Thursday, June 15, 2017

Patience by Dan Clowes

Dan Clowes has made occasional forays into SFnal territory over his career -- The Death-Ray being the most obvious example, but there have also been a lot of shorter works with SF elements. But Patience is a full-bore SF work, entirely structured by its fantastic conceit, which is something new for Clowes.

It's not a pulpy SF story, of course -- Clowes has always been more interested in losers and outcasts and grumpy outsiders, never the winners and mightily-thewed he-men of old-fashioned SF. His world is more Phildickian, if you want to reach for a prose SF equivalent: full of people just scraping by, slaves to their obsessions and circumstances, capable of love but often hobbled by it, human in the most basic and humbling ways. Clowes loves people like that, the way Phil Dick did. They're the kind who make the world.

Patience is the title character, and the central character, but not the protagonist -- that falls to her boyfriend Jack, initially in a slightly alternate 2012. They're scraping by on menial jobs, but happy, more or less -- and get much happier when they learn Patience is pregnant. Jack obsesses about the small lies he's told her -- he pretends his job is more serious, and more like a career, than it is -- and vows to do better for the new family. But then Patience is killed, senselessly, during a break-in of their apartment. We know it's not Jack, but the cops focus on him immediately and totally. By the time evidence finally springs him from jail, it's nearly a year later and he's the only one who wants to find out who killed her.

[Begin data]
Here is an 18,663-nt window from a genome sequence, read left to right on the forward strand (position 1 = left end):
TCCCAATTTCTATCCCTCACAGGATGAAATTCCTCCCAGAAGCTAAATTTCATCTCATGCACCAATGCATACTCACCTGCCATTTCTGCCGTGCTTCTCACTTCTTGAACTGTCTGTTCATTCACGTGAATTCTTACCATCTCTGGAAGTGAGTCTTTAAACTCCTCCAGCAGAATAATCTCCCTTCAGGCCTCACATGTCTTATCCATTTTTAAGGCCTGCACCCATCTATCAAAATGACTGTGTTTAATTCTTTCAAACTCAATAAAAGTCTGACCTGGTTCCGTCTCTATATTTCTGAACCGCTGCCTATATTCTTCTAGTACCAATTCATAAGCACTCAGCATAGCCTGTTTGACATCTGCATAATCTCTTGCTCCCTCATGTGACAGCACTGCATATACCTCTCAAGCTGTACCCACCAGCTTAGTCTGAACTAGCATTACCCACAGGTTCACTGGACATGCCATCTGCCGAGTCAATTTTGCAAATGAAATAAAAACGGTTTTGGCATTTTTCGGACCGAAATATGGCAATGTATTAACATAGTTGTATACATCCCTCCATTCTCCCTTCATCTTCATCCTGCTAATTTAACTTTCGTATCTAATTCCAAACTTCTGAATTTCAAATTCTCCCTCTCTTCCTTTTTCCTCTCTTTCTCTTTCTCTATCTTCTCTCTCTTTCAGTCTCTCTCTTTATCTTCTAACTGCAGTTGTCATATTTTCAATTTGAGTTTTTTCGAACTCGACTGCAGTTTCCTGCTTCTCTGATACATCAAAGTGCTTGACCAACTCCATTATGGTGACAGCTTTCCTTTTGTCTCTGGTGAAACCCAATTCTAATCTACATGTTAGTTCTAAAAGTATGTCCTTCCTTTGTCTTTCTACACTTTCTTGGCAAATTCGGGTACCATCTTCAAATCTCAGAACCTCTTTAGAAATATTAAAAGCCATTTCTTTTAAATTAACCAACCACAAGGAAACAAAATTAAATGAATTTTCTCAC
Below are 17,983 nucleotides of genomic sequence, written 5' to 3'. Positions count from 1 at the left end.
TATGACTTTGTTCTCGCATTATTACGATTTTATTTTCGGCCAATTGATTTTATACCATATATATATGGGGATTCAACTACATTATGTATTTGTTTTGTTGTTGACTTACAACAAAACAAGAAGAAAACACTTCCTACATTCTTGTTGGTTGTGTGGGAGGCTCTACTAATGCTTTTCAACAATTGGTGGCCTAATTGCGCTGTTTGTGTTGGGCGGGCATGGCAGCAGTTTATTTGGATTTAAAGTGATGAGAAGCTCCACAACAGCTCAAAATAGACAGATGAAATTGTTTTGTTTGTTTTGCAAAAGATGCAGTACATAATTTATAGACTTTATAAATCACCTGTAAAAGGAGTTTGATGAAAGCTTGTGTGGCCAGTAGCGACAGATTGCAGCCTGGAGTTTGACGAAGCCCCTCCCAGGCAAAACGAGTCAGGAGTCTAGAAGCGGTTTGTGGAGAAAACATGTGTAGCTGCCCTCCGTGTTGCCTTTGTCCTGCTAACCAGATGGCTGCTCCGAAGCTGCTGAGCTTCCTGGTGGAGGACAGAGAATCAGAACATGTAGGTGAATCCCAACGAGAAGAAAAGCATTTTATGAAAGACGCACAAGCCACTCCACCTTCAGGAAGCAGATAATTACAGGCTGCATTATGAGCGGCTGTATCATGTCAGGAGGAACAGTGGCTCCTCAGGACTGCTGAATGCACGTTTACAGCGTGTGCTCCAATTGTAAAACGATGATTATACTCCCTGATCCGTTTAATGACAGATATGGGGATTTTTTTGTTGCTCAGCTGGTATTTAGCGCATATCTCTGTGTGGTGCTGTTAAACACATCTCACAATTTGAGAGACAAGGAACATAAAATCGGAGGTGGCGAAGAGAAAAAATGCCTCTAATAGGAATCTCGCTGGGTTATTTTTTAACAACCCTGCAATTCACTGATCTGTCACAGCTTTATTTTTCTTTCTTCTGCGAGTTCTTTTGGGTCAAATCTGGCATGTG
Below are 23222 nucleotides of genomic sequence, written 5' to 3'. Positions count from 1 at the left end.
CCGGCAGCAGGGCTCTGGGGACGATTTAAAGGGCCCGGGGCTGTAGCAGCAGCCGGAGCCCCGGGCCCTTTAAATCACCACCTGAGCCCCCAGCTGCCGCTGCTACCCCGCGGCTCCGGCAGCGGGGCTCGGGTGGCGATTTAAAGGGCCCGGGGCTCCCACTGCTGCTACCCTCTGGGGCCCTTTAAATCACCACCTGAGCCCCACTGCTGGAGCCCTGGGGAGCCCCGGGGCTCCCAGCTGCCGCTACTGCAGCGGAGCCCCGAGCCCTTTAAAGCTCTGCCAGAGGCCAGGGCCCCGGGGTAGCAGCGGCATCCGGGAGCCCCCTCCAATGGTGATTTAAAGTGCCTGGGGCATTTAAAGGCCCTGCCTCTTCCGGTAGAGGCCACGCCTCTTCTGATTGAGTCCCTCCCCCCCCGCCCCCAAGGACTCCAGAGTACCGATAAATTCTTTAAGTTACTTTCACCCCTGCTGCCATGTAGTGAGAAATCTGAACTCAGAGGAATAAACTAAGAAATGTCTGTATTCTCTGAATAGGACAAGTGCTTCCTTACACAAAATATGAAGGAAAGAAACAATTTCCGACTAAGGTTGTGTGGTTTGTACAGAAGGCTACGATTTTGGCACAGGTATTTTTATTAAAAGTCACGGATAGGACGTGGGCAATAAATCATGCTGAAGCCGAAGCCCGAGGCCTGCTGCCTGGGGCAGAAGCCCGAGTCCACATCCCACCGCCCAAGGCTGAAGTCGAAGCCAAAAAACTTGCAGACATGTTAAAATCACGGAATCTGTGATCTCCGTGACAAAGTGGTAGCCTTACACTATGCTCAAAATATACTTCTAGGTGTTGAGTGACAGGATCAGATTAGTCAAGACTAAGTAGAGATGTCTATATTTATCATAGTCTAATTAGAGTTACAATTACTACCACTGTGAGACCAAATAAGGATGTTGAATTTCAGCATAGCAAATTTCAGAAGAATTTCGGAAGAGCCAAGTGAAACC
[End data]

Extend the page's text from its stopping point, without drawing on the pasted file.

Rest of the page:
He's obsessed by it, frankly. And that's entirely normal: Clowes characters tend to be obsessive anyway, and this is a huge shock. But the next section of the book jumps to a semi-utopian 2029, where an aging Jack is just as obsessed, just as angry. And then there's a chance to change the past -- a working form of time travel. Jack jumps at it, and finds himself in 2006, trying to untangle the sordid past Patience wouldn't tell him about, to figure out who killed her and stop it from happening.

Time-travel stories never flow smoothly -- if they did, they wouldn't be very good as stories, would they? So 2006 doesn't work out as well for Jack as he hoped, and he's forced to blindly jump out of that time and end up somewhere much worse for his project. But time-travel stories also tend to be circular, so I'm probably not giving much away to say that Jack does get back to 2012, before the murder, eventually.

Clowes ends it all phatasmagorically -- perhaps to simplify his narrative loose ends, perhaps as a nod towards a time-travel theory in which everything has to get cleaned up neatly in the end, perhaps just because it's the way he wanted to end this story. It's a hopeful, positive ending, in a very Clowesian way -- more positive than we usually get from Clowes, certainly.

Along the way, though, it's a very talky Clowes story -- his people, here as in his other stories, have a mania for explaining themselves, for talking through their place in the world, for using dialogue to control and box in others, to force the world to respond or react through sheer force of will and word. Patience also has intermittent narration from Jack, in a laconic semi-private eye style (like Lloyd Llewellyn, perhaps, or as a distant descendant of him). So this is a wordy graphic novel, full of as many words as pictures, a book to be read as much as to be looked at.

I think SF readers will generally enjoy the time-travel plot, if they have the tolerance for Clowesian characters and situations. I think they'll find a lot to enjoy and think about here...if they have the patience for it.

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